9. foderaman


    Jun 14, 2005
    I have come to find out I like the more Flatter fretboard such as Sadowsky,s and Foderas more so on 5 and 6 Stringers over the couple of Alleva Coppolos 5,s I have had.Now with 4 string basses i don,t notice the difference as much!
  10. It surely isn't a 'better or worse' thing, so +1. However, the A-C's do 'feel' quite old and vintage for a 5 string versus the more typical flatter boards (like the 12" radius Sadowsky 5's). Nice option to have if that's your thing.

    I had a Jerzy Drozd 5 string for a short while, and that bass had, I believe a 20" radius, which is basically totally flat. That felt pretty strange to me! Not a big deal, but quite different from most other 5 string basses in the opposite way of the A-C's.
  11. LilRay

    LilRay Commercial User

    Dec 27, 2007
    Between my Roscoe and Leather
    Owner: Cockeyed Cow Custom Leathercraft
    I just got my first Fiver in March (A Roscoe). It has a radius of 16. I don't know if the radius aides in it, but the Roscoes action is stoopid low. I'd played nothing but Fender up until then, but man the Roscoe plays itself.;)


    God Bless, Ray
  12. Radius would not impact 'action' for most insruments. Almost any bass of any radius can be set up to the same 'action' with a good set-up.

    The only thing that can impact some low radius (curved) board basses' actions is if the neck pocket is cut particularly deep, and the bridge saddles can't be dropped enough to really bring the G string down as low as you want it. I have played basses where this might be a problem for some who like stupid low action.
  13. basmicke


    May 31, 2008
    As far as string to string balance and low action I'm sure there's no downside to the flatter radius and as you mentioned it's depending a lot on how much you play higher up the neck. I often prefer the bottom in the lower strings higher up for bass parts and that's when I feel the difference.
    But I guess it's probably 50/50 regarding what bass players in general prefer and a lot comes from what basses you started out on and got your fundamental left hand technique. Also on a 5- or 6-string the difference gets even more obvious.
  14. tdizzle


    Aug 3, 2009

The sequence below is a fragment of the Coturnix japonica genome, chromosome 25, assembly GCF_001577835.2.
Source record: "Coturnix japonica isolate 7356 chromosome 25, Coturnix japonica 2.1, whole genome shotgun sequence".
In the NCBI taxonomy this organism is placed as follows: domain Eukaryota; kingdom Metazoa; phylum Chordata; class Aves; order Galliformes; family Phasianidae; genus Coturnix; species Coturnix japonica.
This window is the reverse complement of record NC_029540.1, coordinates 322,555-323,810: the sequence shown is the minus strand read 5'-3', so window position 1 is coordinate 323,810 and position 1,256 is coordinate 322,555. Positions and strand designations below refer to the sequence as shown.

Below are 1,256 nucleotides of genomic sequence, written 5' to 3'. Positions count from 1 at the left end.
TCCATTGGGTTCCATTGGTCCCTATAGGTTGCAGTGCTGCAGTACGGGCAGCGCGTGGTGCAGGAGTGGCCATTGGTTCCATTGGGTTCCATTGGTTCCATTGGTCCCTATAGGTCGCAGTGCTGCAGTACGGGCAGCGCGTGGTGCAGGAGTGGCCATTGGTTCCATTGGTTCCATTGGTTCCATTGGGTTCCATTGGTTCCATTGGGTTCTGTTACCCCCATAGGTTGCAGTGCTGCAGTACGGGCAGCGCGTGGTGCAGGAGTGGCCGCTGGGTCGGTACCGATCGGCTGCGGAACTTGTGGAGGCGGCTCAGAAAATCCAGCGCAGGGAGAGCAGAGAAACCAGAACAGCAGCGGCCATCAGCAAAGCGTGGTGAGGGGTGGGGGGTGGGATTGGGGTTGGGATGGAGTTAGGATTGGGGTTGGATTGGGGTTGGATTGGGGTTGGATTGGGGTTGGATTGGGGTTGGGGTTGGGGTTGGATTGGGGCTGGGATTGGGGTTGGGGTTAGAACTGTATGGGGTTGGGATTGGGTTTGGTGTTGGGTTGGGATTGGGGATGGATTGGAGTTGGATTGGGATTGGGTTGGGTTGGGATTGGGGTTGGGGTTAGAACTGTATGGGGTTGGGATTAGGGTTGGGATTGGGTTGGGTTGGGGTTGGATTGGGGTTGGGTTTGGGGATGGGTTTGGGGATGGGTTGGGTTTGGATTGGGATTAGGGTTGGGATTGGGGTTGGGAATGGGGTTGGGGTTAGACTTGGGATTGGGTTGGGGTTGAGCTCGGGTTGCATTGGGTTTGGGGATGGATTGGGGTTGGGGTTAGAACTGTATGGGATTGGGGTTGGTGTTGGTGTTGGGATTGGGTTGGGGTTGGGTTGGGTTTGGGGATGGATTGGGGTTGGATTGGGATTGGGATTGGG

Detroit, MI
    I asked the same question a couple of weeks ago. I would like to hear some of the modern builders chime in on why they choose the flatter radius boards. Roger, Roger...
  15. LilRay

    LilRay Commercial User

    Dec 27, 2007
    Between my Roscoe and Leather
    Owner: Cockeyed Cow Custom Leathercraft
    I've been playing all my adult life Ken, but I'm still a noob when it comes to learning to be a pro caliber cat.

    I don't have a lot of high end gear experience so the Roscoe is a bit of a shock, when compared to the average mid level basses I've owned.

    Now if I could get some talent to go with my Roscoe, I'd be set.:)


    God Bless, Ray
  16. Very nice basses! I just posted up over in the Roscoe sponsored part of the site that I had a Saturday night off, so went to see my buddy Mikebass play his 6 string Roscoe with the 'party band' he is currently working with. Man, meaty and fat.. sounded GREAT!
  17. michele


    Apr 2, 2004
    I've recently re-discovered the comfort of the vintage 7,25" radius on an American Vintage 62 P bass. I came from a 9" radius on a Sadowsky Ultra Vintage P which is an excellent neck but I like the Fender more.
    It seems logic to' me that curved fingerboards feel better than flatter ones: stay in playing position with no bass in your hands, relax both hands and have a look at your fingers ...
  18. basmicke


    May 31, 2008

    Yes, and I'm sure all these fine bassluthiers are aware of this so my intention with the thread question was why so many still seems to build basses with a flatter (higher) radius. Is it practical, easier, more consistent to build or are there any other advantages with a flatter fingerboard? I was hoping someone with experience from a bass building standpoint would tune in :)

    This is so far the only thought on why:

  19. RoboChrist

    RoboChrist Guest

    Jul 8, 2009
    Flatter boards are supposed to help those with more horizontal technical approach to playing, which is why a lot of jazz and fusion players use them. I dunno, I love the jazz and fusion as much as the next guy and have always felt more comfotable on a vintage board.
  20. I prefer the rounded radius.